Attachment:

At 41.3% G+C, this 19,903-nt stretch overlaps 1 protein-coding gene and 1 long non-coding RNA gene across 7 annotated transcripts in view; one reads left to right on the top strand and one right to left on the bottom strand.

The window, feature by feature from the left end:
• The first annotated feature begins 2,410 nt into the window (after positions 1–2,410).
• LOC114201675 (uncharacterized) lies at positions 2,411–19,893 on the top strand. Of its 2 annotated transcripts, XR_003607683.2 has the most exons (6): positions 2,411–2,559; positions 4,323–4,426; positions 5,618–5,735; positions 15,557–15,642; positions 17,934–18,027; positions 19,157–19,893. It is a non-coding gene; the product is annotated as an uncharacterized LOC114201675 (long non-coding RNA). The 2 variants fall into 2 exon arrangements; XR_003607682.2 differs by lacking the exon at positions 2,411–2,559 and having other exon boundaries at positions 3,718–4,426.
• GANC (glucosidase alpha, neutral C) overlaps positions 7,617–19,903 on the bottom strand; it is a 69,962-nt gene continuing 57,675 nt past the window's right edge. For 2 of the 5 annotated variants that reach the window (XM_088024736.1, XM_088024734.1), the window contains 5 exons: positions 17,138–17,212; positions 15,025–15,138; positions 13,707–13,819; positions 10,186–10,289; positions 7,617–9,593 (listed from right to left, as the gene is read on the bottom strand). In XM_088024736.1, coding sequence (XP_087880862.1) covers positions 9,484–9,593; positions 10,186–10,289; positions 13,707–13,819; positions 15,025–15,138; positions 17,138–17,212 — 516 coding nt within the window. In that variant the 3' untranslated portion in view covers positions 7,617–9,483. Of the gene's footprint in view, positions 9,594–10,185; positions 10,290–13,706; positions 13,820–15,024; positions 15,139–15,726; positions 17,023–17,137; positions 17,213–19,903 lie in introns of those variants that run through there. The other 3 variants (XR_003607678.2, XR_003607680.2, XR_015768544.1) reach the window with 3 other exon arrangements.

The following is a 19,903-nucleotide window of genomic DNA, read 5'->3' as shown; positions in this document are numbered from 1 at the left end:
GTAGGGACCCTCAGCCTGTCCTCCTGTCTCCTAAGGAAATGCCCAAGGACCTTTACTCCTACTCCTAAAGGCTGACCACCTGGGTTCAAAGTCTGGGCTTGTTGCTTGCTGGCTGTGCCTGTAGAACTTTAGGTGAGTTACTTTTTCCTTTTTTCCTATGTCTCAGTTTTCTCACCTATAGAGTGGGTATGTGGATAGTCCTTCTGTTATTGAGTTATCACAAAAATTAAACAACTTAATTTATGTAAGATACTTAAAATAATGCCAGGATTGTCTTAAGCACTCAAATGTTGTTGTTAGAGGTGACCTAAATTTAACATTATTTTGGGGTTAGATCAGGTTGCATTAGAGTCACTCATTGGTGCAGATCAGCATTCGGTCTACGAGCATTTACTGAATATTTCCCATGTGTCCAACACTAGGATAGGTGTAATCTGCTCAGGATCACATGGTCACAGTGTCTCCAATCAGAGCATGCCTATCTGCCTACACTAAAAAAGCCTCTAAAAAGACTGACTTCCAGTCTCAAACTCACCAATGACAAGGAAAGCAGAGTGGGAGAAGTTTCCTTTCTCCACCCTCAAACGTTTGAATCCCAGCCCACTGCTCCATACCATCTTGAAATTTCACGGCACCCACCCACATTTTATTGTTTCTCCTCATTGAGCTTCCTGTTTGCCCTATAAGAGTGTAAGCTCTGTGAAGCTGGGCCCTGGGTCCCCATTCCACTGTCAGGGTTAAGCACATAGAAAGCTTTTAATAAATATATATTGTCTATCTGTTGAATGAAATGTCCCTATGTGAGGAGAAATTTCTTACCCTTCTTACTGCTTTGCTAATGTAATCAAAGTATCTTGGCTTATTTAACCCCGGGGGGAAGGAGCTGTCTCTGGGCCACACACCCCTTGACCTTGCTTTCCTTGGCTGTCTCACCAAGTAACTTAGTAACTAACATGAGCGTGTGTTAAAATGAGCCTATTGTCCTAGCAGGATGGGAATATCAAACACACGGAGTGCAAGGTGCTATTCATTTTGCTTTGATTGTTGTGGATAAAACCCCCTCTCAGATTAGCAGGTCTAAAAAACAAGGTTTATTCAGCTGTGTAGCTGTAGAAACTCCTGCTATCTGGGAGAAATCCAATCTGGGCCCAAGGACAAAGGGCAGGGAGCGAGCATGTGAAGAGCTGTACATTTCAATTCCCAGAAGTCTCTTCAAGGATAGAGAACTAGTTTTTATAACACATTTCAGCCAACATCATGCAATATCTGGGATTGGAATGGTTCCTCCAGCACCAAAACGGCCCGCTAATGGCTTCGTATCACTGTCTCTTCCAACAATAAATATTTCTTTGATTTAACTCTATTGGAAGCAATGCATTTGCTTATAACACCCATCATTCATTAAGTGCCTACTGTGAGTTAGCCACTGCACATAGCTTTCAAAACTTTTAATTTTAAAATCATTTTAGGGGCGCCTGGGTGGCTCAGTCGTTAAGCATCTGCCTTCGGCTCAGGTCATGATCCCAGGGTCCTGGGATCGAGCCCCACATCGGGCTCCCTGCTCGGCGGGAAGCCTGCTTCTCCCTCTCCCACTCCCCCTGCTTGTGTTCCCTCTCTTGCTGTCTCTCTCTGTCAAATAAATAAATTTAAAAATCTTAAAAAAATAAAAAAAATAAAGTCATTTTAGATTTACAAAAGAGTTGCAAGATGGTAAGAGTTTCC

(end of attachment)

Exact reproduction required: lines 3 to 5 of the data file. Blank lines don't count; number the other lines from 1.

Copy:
• The first annotated feature begins 2,410 nt into the window (after positions 1–2,410).
• LOC114201675 (uncharacterized) lies at positions 2,411–19,893 on the top strand. Of its 2 annotated transcripts, XR_003607683.2 has the most exons (6): positions 2,411–2,559; positions 4,323–4,426; positions 5,618–5,735; positions 15,557–15,642; positions 17,934–18,027; positions 19,157–19,893. It is a non-coding gene; the product is annotated as an uncharacterized LOC114201675 (long non-coding RNA). The 2 variants fall into 2 exon arrangements; XR_003607682.2 differs by lacking the exon at positions 2,411–2,559 and having other exon boundaries at positions 3,718–4,426.
• GANC (glucosidase alpha, neutral C) overlaps positions 7,617–19,903 on the bottom strand; it is a 69,962-nt gene continuing 57,675 nt past the window's right edge. For 2 of the 5 annotated variants that reach the window (XM_088024736.1, XM_088024734.1), the window contains 5 exons: positions 17,138–17,212; positions 15,025–15,138; positions 13,707–13,819; positions 10,186–10,289; positions 7,617–9,593 (listed from right to left, as the gene is read on the bottom strand). In XM_088024736.1, coding sequence (XP_087880862.1) covers positions 9,484–9,593; positions 10,186–10,289; positions 13,707–13,819; positions 15,025–15,138; positions 17,138–17,212 — 516 coding nt within the window. In that variant the 3' untranslated portion in view covers positions 7,617–9,483. Of the gene's footprint in view, positions 9,594–10,185; positions 10,290–13,706; positions 13,820–15,024; positions 15,139–15,726; positions 17,023–17,137; positions 17,213–19,903 lie in introns of those variants that run through there. The other 3 variants (XR_003607678.2, XR_003607680.2, XR_015768544.1) reach the window with 3 other exon arrangements.